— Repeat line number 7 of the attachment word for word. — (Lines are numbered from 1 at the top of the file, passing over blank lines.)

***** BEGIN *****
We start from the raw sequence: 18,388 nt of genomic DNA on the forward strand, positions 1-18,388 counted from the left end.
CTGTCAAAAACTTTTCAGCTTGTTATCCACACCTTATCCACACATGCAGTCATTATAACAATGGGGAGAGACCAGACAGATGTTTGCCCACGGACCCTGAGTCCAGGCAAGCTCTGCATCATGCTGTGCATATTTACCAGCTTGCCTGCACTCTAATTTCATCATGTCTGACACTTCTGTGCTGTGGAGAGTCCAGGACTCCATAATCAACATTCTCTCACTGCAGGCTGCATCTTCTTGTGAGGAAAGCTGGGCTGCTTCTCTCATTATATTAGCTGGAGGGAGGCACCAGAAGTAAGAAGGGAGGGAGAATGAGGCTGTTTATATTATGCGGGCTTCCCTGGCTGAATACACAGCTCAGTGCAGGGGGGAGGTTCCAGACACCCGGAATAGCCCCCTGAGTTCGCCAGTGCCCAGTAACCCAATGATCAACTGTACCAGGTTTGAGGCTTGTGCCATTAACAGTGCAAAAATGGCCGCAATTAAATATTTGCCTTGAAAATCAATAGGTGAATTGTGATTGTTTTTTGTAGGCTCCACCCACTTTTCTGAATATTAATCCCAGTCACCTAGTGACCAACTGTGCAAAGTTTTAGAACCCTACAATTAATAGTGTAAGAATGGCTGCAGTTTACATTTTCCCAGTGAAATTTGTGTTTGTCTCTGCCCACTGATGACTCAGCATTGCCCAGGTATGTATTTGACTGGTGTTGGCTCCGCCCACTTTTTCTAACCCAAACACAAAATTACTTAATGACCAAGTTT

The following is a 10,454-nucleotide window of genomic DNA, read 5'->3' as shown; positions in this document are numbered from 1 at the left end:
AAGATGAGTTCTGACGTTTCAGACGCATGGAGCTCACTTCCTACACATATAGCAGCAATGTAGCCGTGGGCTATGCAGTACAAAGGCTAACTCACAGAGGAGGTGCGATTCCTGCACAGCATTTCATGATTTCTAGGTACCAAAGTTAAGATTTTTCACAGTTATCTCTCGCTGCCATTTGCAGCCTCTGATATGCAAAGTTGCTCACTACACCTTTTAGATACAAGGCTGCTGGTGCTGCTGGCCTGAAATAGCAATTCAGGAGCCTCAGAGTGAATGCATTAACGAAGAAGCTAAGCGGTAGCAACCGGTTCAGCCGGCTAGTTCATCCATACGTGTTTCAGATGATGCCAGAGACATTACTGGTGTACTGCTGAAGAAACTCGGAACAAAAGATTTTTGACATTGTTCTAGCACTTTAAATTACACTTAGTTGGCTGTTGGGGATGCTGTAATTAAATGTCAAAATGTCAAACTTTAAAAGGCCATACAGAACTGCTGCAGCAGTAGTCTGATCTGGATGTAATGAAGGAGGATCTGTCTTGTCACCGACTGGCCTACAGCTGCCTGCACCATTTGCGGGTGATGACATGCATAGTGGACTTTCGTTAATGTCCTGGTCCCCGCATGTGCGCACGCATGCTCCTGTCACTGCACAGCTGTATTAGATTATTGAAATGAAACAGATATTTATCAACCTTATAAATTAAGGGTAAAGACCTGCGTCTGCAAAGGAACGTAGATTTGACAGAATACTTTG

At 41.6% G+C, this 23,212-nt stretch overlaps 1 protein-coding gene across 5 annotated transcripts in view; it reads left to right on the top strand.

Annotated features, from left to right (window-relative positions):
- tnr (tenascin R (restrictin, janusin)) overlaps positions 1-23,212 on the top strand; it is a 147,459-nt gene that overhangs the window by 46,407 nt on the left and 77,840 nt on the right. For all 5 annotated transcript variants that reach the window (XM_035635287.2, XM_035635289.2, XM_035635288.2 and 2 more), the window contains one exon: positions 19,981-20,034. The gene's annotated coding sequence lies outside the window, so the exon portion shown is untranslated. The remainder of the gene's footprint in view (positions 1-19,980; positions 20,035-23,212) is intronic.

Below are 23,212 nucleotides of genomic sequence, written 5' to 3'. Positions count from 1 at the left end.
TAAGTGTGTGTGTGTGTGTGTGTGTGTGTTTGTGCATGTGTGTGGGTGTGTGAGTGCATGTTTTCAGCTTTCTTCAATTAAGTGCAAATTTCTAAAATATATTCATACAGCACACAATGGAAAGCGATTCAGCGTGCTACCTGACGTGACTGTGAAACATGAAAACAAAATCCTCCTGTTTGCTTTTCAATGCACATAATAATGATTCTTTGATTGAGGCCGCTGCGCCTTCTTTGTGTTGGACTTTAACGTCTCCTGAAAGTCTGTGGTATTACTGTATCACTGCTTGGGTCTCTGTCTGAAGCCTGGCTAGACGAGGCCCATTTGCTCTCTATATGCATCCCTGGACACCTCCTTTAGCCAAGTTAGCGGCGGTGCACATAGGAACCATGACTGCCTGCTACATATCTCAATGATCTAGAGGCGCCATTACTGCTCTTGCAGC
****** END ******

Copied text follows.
- tnr (tenascin R (restrictin, janusin)) overlaps positions 1-23,212 on the top strand; it is a 147,459-nt gene that overhangs the window by 46,407 nt on the left and 77,840 nt on the right. For all 5 annotated transcript variants that reach the window (XM_035635287.2, XM_035635289.2, XM_035635288.2 and 2 more), the window contains one exon: positions 19,981-20,034. The gene's annotated coding sequence lies outside the window, so the exon portion shown is untranslated. The remainder of the gene's footprint in view (positions 1-19,980; positions 20,035-23,212) is intronic.